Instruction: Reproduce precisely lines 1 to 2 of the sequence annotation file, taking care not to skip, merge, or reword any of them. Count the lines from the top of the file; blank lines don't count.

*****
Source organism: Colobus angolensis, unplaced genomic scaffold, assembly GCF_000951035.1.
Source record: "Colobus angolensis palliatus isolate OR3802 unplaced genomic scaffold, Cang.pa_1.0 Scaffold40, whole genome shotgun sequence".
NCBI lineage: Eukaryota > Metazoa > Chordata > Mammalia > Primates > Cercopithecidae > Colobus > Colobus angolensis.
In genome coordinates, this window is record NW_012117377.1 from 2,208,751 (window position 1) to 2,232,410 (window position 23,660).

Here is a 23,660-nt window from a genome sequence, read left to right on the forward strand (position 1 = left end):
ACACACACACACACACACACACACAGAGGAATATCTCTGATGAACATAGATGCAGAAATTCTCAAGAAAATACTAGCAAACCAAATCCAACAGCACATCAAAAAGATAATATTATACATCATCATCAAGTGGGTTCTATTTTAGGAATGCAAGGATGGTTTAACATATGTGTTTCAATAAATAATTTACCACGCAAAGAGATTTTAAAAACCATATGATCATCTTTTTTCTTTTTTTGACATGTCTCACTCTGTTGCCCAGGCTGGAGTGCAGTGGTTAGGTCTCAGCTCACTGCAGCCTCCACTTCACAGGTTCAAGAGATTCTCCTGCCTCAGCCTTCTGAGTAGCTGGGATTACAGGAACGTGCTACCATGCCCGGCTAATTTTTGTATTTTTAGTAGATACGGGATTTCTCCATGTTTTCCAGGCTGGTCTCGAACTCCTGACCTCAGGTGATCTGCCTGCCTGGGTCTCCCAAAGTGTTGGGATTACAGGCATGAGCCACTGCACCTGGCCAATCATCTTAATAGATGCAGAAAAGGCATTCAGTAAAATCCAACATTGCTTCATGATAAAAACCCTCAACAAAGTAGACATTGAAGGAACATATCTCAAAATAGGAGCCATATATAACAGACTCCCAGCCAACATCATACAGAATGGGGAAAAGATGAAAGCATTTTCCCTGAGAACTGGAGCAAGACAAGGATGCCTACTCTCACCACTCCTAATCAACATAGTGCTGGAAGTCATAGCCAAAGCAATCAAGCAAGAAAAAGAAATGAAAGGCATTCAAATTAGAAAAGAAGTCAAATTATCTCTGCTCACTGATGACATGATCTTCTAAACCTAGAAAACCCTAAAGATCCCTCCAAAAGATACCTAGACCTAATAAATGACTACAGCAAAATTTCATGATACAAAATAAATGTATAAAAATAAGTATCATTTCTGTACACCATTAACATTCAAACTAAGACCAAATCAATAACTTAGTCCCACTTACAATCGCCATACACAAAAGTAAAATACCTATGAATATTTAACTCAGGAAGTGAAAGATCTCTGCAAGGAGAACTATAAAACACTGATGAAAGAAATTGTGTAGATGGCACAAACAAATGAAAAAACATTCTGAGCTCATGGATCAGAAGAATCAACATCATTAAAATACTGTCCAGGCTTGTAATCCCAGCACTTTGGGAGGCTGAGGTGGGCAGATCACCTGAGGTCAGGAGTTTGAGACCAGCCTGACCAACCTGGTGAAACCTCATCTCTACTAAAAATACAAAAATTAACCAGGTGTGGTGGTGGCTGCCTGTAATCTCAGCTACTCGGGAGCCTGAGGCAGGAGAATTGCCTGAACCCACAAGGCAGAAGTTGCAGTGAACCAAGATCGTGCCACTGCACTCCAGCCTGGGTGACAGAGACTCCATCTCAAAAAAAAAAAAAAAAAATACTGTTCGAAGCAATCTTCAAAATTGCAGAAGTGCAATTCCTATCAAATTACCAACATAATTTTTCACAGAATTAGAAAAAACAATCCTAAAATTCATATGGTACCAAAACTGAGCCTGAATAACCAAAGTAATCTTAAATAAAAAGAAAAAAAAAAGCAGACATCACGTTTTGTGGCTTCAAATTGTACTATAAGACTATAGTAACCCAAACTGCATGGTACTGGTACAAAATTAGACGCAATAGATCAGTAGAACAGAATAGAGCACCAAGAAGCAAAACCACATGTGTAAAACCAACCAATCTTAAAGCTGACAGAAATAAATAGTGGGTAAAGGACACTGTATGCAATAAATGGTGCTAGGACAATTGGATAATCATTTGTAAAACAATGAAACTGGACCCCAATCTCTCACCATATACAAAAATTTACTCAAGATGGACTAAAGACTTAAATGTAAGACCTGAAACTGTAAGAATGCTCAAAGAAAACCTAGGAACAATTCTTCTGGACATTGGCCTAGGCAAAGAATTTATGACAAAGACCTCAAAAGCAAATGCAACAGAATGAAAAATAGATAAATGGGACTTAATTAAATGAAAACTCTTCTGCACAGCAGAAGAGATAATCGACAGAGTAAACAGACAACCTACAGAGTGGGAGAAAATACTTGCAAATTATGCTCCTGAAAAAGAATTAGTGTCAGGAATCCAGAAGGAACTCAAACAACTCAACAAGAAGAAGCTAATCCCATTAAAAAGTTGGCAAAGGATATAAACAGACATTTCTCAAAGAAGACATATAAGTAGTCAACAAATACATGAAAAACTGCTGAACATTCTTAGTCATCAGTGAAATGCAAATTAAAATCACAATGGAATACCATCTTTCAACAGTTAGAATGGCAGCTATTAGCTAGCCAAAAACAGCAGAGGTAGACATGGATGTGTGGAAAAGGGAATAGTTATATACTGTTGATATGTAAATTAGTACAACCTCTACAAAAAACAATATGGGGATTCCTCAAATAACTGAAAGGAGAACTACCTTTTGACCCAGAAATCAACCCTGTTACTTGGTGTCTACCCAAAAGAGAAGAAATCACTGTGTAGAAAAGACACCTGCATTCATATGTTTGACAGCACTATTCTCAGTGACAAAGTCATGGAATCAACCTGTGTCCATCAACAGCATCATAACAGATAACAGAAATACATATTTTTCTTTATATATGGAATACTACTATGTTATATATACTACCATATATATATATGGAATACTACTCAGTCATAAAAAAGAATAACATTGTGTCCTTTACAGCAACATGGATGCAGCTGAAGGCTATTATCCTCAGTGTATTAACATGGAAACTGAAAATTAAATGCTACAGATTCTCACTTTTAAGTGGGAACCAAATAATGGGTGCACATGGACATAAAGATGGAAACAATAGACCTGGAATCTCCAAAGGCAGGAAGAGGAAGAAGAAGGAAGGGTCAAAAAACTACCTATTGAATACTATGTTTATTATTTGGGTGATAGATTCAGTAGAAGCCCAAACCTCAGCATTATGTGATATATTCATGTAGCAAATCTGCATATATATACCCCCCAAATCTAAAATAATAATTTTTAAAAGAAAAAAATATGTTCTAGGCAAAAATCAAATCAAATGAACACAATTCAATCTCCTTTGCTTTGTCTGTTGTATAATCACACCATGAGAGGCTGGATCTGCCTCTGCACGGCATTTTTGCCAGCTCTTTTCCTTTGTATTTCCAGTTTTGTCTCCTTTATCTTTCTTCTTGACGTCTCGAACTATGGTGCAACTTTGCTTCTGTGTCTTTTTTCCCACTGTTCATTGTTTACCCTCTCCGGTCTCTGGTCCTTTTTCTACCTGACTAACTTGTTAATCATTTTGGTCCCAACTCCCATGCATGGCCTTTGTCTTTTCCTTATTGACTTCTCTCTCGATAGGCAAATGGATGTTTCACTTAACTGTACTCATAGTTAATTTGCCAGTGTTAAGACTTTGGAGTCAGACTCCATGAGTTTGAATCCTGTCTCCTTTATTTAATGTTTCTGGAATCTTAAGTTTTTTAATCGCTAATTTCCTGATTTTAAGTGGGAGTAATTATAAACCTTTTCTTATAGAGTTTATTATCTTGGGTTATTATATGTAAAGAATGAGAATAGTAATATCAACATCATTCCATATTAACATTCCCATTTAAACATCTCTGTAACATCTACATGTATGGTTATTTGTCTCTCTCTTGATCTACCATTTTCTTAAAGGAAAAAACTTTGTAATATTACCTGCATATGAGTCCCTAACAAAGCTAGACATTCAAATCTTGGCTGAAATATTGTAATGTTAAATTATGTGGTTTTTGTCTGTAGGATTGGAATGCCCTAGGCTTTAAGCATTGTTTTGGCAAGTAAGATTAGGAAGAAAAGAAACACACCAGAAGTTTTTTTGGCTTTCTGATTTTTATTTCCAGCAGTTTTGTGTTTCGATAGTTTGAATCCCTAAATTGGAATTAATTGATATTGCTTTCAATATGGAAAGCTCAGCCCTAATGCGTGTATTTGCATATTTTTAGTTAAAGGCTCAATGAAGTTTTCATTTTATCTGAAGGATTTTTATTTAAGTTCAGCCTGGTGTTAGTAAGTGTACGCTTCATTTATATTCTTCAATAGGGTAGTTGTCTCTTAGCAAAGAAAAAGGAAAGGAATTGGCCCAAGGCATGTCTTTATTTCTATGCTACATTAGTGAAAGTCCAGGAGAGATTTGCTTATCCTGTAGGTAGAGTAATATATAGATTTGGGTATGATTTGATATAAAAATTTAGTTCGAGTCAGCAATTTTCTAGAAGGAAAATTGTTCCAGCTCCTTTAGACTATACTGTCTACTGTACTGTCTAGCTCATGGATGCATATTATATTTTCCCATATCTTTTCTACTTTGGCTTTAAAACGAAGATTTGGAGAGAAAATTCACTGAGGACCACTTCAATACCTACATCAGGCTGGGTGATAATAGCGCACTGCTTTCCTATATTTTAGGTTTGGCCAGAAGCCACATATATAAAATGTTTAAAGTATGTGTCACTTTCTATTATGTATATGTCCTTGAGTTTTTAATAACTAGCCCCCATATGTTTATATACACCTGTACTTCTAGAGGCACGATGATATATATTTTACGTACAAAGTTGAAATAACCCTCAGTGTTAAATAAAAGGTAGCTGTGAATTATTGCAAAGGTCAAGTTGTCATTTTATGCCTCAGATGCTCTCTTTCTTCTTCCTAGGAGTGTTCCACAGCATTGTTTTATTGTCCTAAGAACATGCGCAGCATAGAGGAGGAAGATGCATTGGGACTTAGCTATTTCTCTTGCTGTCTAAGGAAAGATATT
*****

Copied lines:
Source organism: Colobus angolensis, unplaced genomic scaffold, assembly GCF_000951035.1.
Source record: "Colobus angolensis palliatus isolate OR3802 unplaced genomic scaffold, Cang.pa_1.0 Scaffold40, whole genome shotgun sequence".